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Local

  • Barr Street campus to get historic designation?

    In theory, getting the old Barr Street High School campus on East Meeting Street placed on the National Register of Historic Places is a fitting gesture, considering its place in Lancaster County education.
    Members of Lancaster City Council think so and unanimously approved a $3,000 request at their April 26 meeting to fund 120 hours of extensive research required for the application process.

  • ‘My mom saved my life, more than once’

    Most of us who are still blessed to have our mothers will likely buy a card this weekend and maybe take our moms to lunch.
    Bobbie Johnston can't do that and hasn't been able to since Mother's Day 2008. This year she put pen to paper, wrote a letter and tucked it in the door of The Lancaster News. She wanted to share her mom's story with someone.

  • Sen. Scott’s bill would boost growth in poor communities

    From release

    WASHINGTON – Sen. Tim Scott this week introduced the Investing in Opportunity Act, a bipartisan bill proposing a new solution to encourage economic growth and job creation in economically distressed communities.
    The South Carolina Republican was joined by Sen. Cory Booker (D-N.J.) and Reps. Pat Tiberi (R-Ohio) and Ron Kind (D-Wis.) in introducing the bill, which offers a temporary capital gains deferral in exchange for reinvesting those dollars into distressed communities.

  • Lancaster man gets 5 years in federal drug-trafficking case

    A Lancaster man arrested on drug charges in 2014 after jumping from a moving car during a traffic stop was sentenced to more than five years in federal prison Tuesday, the same day the driver of the car pleaded guilty to a federal gun charge.
    According to a statement from U.S. Attorney Bill Nettles’ office, Martiquos Javon McIlwain, 23, of 804 Chesterfield Ave., was sentenced in U.S. District Court to 64 months followed by five years’ supervised release.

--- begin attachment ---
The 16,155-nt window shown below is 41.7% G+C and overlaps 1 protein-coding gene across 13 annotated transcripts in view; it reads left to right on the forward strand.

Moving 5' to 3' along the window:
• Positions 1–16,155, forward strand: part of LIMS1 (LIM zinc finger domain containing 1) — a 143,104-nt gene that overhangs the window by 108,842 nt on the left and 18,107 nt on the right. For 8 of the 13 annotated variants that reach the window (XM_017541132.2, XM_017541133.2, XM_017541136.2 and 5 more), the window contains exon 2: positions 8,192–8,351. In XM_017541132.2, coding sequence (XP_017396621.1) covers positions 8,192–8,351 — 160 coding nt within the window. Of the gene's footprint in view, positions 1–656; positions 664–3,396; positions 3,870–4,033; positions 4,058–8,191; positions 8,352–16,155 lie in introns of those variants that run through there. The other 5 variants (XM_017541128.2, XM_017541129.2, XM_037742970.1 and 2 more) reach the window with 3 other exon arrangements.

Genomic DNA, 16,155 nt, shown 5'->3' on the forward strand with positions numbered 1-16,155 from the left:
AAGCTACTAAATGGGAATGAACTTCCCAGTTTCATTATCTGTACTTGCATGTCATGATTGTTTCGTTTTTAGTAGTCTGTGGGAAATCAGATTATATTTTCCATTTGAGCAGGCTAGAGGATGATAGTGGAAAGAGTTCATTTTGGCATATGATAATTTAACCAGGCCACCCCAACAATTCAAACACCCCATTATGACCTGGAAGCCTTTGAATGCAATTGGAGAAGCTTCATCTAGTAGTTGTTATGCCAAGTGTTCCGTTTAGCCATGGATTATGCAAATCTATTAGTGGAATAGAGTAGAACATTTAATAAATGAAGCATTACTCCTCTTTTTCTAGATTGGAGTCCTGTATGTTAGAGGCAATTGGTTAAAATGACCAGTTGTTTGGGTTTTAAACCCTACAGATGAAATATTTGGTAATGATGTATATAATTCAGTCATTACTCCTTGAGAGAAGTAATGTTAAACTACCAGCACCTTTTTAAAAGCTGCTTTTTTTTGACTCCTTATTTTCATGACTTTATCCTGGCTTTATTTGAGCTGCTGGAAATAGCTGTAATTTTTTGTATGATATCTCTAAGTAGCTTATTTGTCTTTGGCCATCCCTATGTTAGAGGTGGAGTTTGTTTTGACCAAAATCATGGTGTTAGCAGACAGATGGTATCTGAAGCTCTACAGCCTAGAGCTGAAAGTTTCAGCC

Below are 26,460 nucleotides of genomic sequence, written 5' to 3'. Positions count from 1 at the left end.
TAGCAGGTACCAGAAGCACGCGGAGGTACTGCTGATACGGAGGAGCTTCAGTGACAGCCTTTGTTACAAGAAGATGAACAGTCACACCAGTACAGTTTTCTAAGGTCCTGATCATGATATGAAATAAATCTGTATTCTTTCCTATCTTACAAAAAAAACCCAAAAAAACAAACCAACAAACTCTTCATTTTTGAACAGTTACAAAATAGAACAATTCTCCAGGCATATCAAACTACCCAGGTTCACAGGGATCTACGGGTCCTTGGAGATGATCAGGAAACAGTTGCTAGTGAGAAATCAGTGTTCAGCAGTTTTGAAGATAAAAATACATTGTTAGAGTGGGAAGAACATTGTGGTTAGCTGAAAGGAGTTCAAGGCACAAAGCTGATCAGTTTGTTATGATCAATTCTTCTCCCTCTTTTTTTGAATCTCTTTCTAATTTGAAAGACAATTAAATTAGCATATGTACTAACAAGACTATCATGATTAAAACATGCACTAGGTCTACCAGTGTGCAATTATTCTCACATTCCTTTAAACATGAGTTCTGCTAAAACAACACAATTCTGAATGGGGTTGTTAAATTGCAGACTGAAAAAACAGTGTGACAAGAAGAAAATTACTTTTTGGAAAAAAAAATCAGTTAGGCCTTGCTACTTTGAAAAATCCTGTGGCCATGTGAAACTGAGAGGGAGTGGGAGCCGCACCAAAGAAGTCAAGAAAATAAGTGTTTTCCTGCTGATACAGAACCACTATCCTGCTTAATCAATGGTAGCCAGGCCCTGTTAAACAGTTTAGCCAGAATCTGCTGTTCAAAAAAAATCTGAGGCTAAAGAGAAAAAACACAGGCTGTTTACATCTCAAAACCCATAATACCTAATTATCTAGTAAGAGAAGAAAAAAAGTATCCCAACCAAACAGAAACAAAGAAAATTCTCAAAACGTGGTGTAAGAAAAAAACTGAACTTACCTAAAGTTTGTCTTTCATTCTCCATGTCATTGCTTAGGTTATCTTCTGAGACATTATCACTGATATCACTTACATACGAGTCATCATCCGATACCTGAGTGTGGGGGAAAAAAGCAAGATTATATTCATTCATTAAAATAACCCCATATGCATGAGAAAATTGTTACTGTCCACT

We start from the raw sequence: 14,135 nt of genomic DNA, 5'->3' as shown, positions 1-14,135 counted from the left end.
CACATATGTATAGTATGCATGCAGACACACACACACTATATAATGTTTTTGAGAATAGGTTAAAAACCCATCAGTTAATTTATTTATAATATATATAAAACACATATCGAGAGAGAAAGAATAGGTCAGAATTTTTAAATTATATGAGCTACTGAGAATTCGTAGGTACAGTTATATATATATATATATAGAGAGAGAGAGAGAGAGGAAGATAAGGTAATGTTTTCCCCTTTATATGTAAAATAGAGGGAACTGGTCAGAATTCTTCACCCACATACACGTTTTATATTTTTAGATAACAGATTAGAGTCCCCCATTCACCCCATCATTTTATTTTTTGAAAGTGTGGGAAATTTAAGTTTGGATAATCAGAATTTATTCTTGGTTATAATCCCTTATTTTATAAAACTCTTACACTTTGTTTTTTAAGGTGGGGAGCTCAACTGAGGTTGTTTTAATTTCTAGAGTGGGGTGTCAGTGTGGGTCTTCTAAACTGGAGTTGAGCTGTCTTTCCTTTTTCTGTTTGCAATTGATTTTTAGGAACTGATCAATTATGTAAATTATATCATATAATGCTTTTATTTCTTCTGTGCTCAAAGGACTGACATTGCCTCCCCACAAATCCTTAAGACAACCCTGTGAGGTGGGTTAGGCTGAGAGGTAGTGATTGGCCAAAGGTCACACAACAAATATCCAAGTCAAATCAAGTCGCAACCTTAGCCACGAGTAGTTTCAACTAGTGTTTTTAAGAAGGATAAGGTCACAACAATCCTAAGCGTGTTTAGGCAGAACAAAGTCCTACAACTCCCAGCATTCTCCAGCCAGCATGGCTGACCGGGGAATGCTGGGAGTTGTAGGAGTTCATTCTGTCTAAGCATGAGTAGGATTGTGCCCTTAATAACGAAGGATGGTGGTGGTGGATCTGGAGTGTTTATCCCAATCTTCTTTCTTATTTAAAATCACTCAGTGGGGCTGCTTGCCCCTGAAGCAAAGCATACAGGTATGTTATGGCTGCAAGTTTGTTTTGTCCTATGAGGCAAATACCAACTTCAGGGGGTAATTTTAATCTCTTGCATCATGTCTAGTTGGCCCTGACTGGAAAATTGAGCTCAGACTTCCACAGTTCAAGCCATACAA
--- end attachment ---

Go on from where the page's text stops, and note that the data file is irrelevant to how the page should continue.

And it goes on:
• Mold removal, electric repairs finished at old Kershaw library

    KERSHAW – Now that mold-laden drywall has been removed from the old memorial library on North Matson Street, civic groups and others using the building won’t have to make other arrangements.
    A roof leak caused widespread mildew and electrical problems in the 68-year-old town-owned building.
    Mitch Lucas, Kershaw interim administrator, said electrical upgrades are also complete.
    While the flat roof was coated in a layer of aluminum sealer in mid-Feburary and some worn roof flashing was replaced, the nagging leak persists.

  • $1M grant would collect, analyze local crime data

    The city of Lancaster will partner with Lancaster County to pursue a three-year, $1 million federal grant that would help address significant crime issues here.
    Administered by the U.S. Justice Department, the Byrne Criminal Justice Innovation Program grant would pay for data collection and analysis geared toward pinpointing trouble spots and exploring possible solutions.

  • Give Local Lancaster blasts past goal

    Fate handed Give Local Lancaster another day of donating and the community rallied, giving 36 local nonprofits more than $60,000.   
    The online total of $60,865 is expected to rise by about $30,000, once prize incentives and matching funds from sponsoring businesses are added, according to the J. Marion Sims Foundation, which led the local effort.
    “One of the marks of a healthy community is the level of engagement of its citizens. I’d say we get high marks there indeed,” said Susan DeVenny, president of the foundation.

  • Mackey’s business hit twice in one week

    A business owned by Lancaster City Councilman Gonzie Mackey has been burglarized twice in less than a week.
    Among the items stolen were several bicycles that were to have been given away as part of Mackey’s annual Christmas bicycle ministry.
    “It seems the more friendly and more you try to help, the worse people take advantage of you,” Mackey said.

  • Web glitch extends Give Local deadline

    Give Local Lancaster has been extended for another 24 hours after heavy online giving nationwide shut down the website that was coordinating the day of crowdfunding for thousands of nonprofits across the country.
    The Lancaster-area drive had raised more than $23,000 – almost halfway to its $50,000 goal – about 1 p.m. when the volume of traffic began crashing servers at Give Local America, the national website through which donations were passing. The site froze just before 4 p.m.

  • Widespread wallop

    A severe thunderstorm cut through central Lancaster County on Monday afternoon, leaving plenty of broken and uprooted trees, damaged buildings and downed electric lines that cut power to more than 1,500 homes and businesses.
    “It was not tornadic, but straight-line winds with sudden downbursts,” said Lancaster County Fire Marshal Stephen Blackwelder. “We did see quite a bit of damage.”